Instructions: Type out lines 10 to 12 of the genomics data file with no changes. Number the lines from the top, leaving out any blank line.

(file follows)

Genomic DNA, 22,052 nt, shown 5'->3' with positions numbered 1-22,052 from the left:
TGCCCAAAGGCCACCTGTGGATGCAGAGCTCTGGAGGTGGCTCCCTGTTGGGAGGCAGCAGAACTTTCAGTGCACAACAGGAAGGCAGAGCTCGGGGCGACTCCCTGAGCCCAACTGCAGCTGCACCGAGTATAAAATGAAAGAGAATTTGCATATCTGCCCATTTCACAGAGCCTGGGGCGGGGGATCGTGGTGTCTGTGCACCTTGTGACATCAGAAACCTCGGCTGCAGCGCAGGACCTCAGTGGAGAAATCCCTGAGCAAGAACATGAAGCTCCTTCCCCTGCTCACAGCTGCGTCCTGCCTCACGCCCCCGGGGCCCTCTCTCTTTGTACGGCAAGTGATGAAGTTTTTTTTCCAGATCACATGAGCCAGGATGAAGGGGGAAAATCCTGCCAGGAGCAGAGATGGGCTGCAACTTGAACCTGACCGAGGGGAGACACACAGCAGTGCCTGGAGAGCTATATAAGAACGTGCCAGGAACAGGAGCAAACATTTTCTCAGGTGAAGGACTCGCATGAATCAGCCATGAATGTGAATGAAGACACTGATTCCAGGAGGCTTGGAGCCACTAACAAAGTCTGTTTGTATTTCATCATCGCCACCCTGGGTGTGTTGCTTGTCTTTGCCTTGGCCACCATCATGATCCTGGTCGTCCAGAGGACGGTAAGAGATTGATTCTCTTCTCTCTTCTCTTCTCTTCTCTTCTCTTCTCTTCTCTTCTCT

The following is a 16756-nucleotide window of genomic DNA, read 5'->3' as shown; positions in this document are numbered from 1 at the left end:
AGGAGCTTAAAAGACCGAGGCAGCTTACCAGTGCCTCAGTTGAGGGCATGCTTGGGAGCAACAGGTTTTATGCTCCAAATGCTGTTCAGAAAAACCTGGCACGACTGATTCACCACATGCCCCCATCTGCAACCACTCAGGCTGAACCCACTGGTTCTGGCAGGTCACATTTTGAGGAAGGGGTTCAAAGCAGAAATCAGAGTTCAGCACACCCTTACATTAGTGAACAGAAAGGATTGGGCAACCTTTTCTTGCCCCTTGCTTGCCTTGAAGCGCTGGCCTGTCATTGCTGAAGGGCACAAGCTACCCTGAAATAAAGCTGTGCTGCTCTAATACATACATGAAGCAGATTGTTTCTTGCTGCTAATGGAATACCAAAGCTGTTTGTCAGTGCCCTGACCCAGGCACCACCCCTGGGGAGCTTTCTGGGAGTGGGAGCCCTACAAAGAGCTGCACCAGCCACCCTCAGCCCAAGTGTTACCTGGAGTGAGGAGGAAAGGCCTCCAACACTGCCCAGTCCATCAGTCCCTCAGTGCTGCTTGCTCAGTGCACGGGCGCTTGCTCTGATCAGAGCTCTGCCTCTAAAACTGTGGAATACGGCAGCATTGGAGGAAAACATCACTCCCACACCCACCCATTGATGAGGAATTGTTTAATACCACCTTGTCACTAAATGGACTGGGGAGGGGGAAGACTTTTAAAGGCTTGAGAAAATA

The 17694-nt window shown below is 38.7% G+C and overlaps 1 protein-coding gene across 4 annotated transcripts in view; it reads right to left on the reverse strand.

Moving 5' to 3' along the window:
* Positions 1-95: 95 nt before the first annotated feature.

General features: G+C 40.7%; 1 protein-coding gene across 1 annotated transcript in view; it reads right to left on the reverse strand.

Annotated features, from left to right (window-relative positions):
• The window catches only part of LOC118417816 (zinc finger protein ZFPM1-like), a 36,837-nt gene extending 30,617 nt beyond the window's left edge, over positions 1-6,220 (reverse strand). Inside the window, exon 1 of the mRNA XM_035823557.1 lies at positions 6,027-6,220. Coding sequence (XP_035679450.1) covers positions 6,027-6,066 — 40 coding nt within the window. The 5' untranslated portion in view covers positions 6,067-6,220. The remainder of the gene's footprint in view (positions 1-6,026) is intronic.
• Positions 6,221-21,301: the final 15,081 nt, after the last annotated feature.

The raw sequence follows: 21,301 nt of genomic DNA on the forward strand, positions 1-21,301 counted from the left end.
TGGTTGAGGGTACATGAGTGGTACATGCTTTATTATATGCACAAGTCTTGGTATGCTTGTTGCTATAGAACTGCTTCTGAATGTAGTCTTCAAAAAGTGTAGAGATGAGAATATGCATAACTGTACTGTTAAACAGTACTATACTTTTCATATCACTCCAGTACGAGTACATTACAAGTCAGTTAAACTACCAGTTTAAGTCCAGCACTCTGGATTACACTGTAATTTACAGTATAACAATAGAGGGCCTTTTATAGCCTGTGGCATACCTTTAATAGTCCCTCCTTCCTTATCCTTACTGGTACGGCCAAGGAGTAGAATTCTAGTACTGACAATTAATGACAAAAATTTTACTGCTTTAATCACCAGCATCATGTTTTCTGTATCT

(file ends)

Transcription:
• The window catches only part of LOC118417816 (zinc finger protein ZFPM1-like), a 36,837-nt gene extending 30,617 nt beyond the window's left edge, over positions 1-6,220 (reverse strand). Inside the window, exon 1 of the mRNA XM_035823557.1 lies at positions 6,027-6,220. Coding sequence (XP_035679450.1) covers positions 6,027-6,066 — 40 coding nt within the window. The 5' untranslated portion in view covers positions 6,067-6,220. The remainder of the gene's footprint in view (positions 1-6,026) is intronic.
• Positions 6,221-21,301: the final 15,081 nt, after the last annotated feature.

The raw sequence follows: 21,301 nt of genomic DNA on the forward strand, positions 1-21,301 counted from the left end.